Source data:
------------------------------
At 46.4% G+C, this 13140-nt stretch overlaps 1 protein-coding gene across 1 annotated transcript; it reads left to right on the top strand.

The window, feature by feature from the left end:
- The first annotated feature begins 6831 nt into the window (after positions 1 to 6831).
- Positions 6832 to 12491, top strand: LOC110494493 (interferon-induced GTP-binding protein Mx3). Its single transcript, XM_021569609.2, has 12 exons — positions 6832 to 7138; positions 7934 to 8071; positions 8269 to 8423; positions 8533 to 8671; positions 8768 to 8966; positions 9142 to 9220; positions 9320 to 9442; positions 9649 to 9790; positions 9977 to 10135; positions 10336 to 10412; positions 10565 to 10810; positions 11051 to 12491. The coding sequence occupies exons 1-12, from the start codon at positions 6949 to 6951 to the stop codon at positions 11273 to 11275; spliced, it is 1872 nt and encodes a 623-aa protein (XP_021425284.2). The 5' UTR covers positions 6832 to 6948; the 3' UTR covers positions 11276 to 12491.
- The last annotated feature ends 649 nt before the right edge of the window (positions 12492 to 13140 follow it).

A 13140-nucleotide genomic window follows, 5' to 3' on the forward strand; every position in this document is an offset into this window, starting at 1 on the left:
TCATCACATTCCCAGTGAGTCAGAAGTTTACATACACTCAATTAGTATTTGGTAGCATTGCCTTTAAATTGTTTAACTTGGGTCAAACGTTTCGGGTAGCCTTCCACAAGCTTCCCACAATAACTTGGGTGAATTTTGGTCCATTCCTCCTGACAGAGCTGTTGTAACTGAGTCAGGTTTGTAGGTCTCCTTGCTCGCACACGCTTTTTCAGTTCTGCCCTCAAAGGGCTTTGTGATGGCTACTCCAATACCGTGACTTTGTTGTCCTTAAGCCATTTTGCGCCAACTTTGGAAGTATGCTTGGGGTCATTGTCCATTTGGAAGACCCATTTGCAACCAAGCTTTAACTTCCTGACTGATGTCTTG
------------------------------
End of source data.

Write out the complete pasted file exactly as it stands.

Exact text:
At 46.4% G+C, this 13140-nt stretch overlaps 1 protein-coding gene across 1 annotated transcript; it reads left to right on the top strand.

The window, feature by feature from the left end:
- The first annotated feature begins 6831 nt into the window (after positions 1 to 6831).
- Positions 6832 to 12491, top strand: LOC110494493 (interferon-induced GTP-binding protein Mx3). Its single transcript, XM_021569609.2, has 12 exons — positions 6832 to 7138; positions 7934 to 8071; positions 8269 to 8423; positions 8533 to 8671; positions 8768 to 8966; positions 9142 to 9220; positions 9320 to 9442; positions 9649 to 9790; positions 9977 to 10135; positions 10336 to 10412; positions 10565 to 10810; positions 11051 to 12491. The coding sequence occupies exons 1-12, from the start codon at positions 6949 to 6951 to the stop codon at positions 11273 to 11275; spliced, it is 1872 nt and encodes a 623-aa protein (XP_021425284.2). The 5' UTR covers positions 6832 to 6948; the 3' UTR covers positions 11276 to 12491.
- The last annotated feature ends 649 nt before the right edge of the window (positions 12492 to 13140 follow it).

A 13140-nucleotide genomic window follows, 5' to 3' on the forward strand; every position in this document is an offset into this window, starting at 1 on the left:
TCATCACATTCCCAGTGAGTCAGAAGTTTACATACACTCAATTAGTATTTGGTAGCATTGCCTTTAAATTGTTTAACTTGGGTCAAACGTTTCGGGTAGCCTTCCACAAGCTTCCCACAATAACTTGGGTGAATTTTGGTCCATTCCTCCTGACAGAGCTGTTGTAACTGAGTCAGGTTTGTAGGTCTCCTTGCTCGCACACGCTTTTTCAGTTCTGCCCTCAAAGGGCTTTGTGATGGCTACTCCAATACCGTGACTTTGTTGTCCTTAAGCCATTTTGCGCCAACTTTGGAAGTATGCTTGGGGTCATTGTCCATTTGGAAGACCCATTTGCAACCAAGCTTTAACTTCCTGACTGATGTCTTG